More than a few people passing by, when asked by their kids in tow, “What’s that? What’s he doing? What’s it supposed to be?” responded by saying, “I don’t know, it’s weird, keep walking, don’t look at him, let’s go.” And off they went, home to their dinner.
A couple of kids came over and asked what I was doing. I told them. They nodded. They looked to their parents. Their parents nodded. They looked back toward me. They asked why. I said, “It’s art.” They said, “Oh. That’s cool.” And off they went, home to their dinner.
A couple of drunk middle-aged “business types” asked if what I was doing was going to go “Vroooosh!” I said that I didn’t know what that meant. They asked if it was going to take off and fly away. I told them that it wasn’t a bird. This must have suited and amused them, for they nodded and chuckled, and off they went, home to their dinner.
Now, I don’t know if it’s “art.” It may look like art. It may even look like pop art. It might also look like kitsch. But it also looks like, and acts like, exactly that for which I’d intended it to look and act like—a door stop to keep the doggy door on the doggy gate closed so that our dear little doggy (let’s call him Tedward) doesn’t go tearing out of our bedroom on any little whim in the middle of the night and starting barking his little doggy head off just because some person is out in the common hallway.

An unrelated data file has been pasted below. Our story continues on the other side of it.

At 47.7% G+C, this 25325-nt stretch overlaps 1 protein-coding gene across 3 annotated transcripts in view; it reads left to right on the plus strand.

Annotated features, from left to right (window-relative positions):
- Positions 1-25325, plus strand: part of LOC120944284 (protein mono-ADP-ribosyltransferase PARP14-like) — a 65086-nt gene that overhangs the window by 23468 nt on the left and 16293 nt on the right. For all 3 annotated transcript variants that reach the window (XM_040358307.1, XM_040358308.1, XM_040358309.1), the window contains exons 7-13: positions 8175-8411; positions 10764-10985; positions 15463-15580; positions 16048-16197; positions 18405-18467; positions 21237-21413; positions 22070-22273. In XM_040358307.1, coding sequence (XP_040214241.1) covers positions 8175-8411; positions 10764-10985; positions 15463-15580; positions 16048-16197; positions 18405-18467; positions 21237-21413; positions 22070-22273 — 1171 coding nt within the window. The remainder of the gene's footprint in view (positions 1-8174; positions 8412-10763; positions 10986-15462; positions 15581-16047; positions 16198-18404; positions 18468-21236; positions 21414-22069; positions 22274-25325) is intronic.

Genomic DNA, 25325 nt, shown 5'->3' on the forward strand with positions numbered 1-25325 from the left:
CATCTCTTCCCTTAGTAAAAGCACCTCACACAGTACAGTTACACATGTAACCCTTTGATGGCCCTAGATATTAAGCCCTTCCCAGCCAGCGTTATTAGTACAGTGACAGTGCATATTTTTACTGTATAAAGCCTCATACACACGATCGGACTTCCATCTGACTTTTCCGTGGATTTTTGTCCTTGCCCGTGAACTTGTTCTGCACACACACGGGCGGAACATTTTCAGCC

But no matter what my little Koons-ish art dog may or may not look like, I do know that he offered me a little glimpse into the creative views of many a local New Yorker on that afternoon. (And, I must say, the views on creativity were largely unfavorable for “creative types”—nobody likes to get heckled by their neighbors and intoxicated bankers and crotchety octogenarians—although, admittedly, the crotchety octogenarians in my neighborhood will heckle just about anybody for just about anything for just about any reason, on just about any excuse, and after just about enough of this nonsense, it’s just about enough to make a Paterfamilias want to start heckling back.)
June 05, 2012
I was in Utah all last week shooting a short film. We shot primarily at sunrise and sunset to get the best light. A tough schedule having to be on site at 4am, but well worth it once you get there. It was breathtakingly beautiful. Here are some shots of the props in the desert.